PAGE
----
Review: Barton Hartshorn Shares Great Expectations on ’Not What I Expected To Hope For’

Barton Hartshorn/Not What I Expected To Hope For/BFD/Spozzle & Suxeed
Four out of Five Stars

An enigma even in his native Great Britain, Barton Hartshorn was initially embraced by the French—Hey, they loved Jerry Lewis, didn’t they?—and for good reason. A literate auteur in the time-honored tradition of articulate British rock, he specializes in personal and poignant story songs that bring with them an instant engagement. 

It must have been my lucky day, he muses on the opening track “Rumours.” Your shoelace was undone, but I could not save myself from one slip of the tongue.

Like Ray Davies, Scott Walker and Brian Ferry, Hartshorn isn’t afraid to bare his inner emotions, and while his melodies are more straight-forward and geared towards immediate accessibility, the songs that grace the ironically titled Not What I Expected to Hope For reflect an essential pop pastiche that finds him delivering his tunes with both craft and creativity. The percolating pulse that underscores the thoughtful “Forbidden Days” and the shimmering sounds of “The Gold Black Vacuum of Your Past” add a decided depth to his delivery, suggesting that Hartshorn is, in fact, a significant artist who’s been able to transcend any temptation to simply rely on shallower sentiments.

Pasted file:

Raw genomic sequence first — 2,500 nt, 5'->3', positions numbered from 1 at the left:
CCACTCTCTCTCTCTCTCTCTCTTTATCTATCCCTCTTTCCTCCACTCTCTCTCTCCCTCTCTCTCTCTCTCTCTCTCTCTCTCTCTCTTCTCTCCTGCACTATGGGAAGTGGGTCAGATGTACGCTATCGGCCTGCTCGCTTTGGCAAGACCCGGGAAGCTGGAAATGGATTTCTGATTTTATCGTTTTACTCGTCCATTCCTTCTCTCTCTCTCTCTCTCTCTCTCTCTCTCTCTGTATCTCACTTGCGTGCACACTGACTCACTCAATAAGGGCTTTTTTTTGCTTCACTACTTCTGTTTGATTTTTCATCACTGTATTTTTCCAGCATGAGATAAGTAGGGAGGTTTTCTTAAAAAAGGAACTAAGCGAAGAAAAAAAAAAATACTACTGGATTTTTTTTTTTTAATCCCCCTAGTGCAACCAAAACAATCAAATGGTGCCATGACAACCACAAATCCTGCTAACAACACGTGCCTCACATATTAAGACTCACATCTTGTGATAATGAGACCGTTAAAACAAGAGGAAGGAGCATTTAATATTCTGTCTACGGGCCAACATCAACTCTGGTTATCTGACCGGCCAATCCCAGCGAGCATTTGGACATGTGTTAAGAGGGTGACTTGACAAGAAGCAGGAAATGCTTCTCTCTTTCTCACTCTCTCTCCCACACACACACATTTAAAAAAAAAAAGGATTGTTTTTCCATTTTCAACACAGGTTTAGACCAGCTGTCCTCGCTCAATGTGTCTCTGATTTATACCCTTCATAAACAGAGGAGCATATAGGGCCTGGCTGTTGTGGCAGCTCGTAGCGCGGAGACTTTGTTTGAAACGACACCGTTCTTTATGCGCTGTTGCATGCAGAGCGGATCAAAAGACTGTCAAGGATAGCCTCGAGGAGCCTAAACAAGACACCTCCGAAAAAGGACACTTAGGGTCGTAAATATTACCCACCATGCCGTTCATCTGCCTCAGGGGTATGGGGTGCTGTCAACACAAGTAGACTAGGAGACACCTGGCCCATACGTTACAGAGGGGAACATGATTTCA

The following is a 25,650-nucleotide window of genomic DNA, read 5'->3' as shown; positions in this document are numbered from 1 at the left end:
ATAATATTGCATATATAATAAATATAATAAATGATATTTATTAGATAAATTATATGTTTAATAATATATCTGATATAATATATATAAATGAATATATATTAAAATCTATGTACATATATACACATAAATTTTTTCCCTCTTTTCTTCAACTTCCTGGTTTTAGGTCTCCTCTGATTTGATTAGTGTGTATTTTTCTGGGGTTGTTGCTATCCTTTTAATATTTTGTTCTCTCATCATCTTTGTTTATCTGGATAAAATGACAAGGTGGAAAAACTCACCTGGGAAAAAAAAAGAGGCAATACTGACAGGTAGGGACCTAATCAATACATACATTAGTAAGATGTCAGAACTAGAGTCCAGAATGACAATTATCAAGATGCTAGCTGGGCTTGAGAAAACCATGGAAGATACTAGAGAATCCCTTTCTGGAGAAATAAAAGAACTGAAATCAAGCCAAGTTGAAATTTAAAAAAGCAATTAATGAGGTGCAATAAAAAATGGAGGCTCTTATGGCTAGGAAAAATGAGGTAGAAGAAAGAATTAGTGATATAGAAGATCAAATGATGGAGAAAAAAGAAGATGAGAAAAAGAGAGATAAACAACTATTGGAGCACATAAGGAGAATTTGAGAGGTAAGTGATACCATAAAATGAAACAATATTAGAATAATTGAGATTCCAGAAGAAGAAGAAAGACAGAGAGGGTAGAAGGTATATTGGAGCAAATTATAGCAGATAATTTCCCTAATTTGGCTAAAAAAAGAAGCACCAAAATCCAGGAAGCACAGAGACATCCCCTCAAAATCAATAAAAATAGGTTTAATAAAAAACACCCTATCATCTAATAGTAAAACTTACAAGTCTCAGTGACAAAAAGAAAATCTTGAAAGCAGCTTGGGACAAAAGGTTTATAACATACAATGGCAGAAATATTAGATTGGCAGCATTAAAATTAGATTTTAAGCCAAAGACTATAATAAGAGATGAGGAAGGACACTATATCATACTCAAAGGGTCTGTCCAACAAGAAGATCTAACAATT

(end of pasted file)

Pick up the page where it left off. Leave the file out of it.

Songs such as “Did I Let You Down?,” “Message Back to You” and “Still Life” combine whimsy with reflection in equal measure, while tracks like “Like the Sea” and “Rumours” offer a poppier perspective. Not surprisingly then, most of these offerings lean into the light, allowing for a more effervescent and effusive stance rather than any sobering sentiments or downcast designs.

Whether or not Hartshorn can expand his following remains to be seen. First he needs to cross the Channel and conquer his home country. Once he does that, America might embrace him as well. For now anyway, Not What I Expected To Hope For exceeds expectations all on its own.

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